[1] The Transportation Tomorrow Survey (DMG, 2014) measures travel modes across the city. If these rates still seem unimpressively low, bike mode shares are substantially higher in particular downtown neighbourhoods. However, suburban-urban cycling is a whole other discussion in itself.



  1. I’m am an avid … no, addicted cyclist, and newcomer to Toronto living in the downtown core. I had hoped to get my kids into cycling here as well, but unfortunately I find the traffic in the city difficult even for me, and I am hesitant to put my kids on bikes in Toronto for that reason. I’m not a nervous parent, but I don’t see good, safe alternatives here for young kids using bikes as transportation. Any suggestions?

  2. speak to your local school trustee, local councillor, principal, superintendent, and parent council to paint bike to school routes on the side streets around your school. that way your child can at least develop bicycle competence and have a healthy way to get to school. bright, unusual road markings on the street will help signal to drivers to drive carefully near schools.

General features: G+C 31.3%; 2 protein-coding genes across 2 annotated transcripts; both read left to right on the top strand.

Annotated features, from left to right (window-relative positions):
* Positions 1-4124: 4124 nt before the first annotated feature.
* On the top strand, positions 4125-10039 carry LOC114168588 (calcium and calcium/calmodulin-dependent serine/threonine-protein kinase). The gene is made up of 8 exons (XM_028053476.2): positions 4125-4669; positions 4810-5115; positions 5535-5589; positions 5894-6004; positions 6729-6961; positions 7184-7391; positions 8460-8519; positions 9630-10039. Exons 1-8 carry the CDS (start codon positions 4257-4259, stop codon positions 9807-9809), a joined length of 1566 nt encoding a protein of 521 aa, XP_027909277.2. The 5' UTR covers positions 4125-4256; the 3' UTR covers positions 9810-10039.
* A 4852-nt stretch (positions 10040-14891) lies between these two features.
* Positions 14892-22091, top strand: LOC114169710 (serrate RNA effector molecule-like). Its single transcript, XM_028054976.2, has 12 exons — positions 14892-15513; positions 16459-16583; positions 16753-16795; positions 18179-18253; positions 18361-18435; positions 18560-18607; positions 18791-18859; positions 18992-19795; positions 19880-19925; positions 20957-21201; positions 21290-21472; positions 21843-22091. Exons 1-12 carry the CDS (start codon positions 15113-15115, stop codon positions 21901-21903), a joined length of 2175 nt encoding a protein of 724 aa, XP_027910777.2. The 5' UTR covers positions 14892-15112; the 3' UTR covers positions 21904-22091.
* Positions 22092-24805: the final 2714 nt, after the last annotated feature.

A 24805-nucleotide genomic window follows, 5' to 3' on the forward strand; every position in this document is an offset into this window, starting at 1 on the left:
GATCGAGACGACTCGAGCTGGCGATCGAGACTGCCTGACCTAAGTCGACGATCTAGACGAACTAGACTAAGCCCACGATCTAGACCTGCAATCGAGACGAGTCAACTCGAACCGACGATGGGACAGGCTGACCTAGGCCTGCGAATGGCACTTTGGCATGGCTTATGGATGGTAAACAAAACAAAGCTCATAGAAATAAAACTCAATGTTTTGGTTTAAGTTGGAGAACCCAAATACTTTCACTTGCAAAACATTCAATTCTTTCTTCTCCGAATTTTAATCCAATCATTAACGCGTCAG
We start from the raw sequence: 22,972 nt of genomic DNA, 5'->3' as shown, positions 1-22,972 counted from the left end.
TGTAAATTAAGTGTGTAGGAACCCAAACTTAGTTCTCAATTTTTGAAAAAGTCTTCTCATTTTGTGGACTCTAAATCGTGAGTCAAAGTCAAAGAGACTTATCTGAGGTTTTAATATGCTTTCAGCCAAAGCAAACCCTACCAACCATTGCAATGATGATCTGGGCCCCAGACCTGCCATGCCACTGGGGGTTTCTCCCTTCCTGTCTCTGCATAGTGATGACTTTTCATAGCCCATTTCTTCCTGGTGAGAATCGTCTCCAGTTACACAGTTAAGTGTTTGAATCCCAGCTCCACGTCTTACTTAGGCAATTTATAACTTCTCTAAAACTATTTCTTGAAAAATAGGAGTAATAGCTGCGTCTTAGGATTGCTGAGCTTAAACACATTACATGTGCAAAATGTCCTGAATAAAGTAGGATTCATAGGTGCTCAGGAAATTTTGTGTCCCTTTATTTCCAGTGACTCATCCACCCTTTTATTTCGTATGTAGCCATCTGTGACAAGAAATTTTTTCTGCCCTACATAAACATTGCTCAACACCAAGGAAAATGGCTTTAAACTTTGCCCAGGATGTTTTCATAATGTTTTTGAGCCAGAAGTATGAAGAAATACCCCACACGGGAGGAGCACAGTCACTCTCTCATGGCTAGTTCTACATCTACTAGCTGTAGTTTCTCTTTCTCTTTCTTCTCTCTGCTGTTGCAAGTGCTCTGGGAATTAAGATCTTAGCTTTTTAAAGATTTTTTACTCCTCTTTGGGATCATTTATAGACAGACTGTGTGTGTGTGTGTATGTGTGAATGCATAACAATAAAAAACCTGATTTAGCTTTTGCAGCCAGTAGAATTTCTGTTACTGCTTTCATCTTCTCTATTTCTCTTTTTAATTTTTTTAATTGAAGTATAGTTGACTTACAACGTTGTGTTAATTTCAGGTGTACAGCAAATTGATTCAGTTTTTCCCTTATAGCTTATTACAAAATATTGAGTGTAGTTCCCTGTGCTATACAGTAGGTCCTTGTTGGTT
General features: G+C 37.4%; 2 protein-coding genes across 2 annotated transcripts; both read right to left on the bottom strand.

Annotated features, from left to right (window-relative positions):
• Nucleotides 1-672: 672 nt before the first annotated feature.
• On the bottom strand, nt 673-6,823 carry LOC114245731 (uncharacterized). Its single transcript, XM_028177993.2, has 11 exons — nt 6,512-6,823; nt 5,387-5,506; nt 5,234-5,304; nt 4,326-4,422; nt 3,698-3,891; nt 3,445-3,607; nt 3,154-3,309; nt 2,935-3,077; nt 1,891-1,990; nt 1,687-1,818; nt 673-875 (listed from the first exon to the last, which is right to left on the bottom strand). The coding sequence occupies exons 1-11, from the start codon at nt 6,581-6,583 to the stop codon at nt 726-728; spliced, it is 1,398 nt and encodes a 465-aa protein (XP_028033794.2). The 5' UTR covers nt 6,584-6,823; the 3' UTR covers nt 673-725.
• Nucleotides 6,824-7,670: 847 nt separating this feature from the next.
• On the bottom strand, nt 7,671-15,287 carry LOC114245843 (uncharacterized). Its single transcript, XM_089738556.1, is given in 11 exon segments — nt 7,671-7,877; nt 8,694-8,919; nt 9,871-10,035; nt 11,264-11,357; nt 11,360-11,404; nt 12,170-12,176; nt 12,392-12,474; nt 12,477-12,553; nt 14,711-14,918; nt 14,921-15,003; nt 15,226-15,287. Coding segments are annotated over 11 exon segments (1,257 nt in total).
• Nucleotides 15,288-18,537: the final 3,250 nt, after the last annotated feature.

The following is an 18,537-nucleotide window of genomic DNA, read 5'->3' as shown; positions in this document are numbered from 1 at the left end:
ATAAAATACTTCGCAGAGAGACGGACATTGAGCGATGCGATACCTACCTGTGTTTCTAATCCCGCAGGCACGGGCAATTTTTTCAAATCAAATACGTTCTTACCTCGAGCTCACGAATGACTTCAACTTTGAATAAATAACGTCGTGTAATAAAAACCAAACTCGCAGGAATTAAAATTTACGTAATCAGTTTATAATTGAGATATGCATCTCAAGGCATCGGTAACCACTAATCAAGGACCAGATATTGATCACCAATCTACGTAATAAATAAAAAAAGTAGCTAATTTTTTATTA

3. Toronto streets are not, by and large, safe enough for cyclists of any age. We can do better! Some suggestions:

    1. Advocate! Do a “bikeability audit” around your neighbourhood and school to identify specific barriers where possible: Try to involve other families, school teacher or admin, local police. Maybe there are local solutions to congestion or speeding.

    2. Support campaigns for cycle tracks, bicycle boulevards and other infrastructure improvements that dramatically increase safety for cyclists and all road users. Involve other families!

    3. Support and participate in Open Streets and other initiatives that “open” streets for bikes and pedestrians by closing them to cars.

    Having said that, an increasing number of people do enjoy biking in downtown Toronto. Perhaps it’s because the congestion is slowing down vehicular traffic, making it genuinely safer than it once was.

    4. Enroll your kids in a CAN-BIKE course this summer, through Parks Forestry and Recreation. These courses will help them keep developing their skills in a safe environment, even if they aren’t riding regularly because of traffic conditions. (CAN-BIKE 2 for adults takes groups through rush-hour traffic – a great opportunity to build camaraderie and confidence.)
    5. Try out biking with kids on residential streets on a Sunday, or a summer weekday evening with plenty of light, to get a sense of the traffic and build your own confidence and that of your children.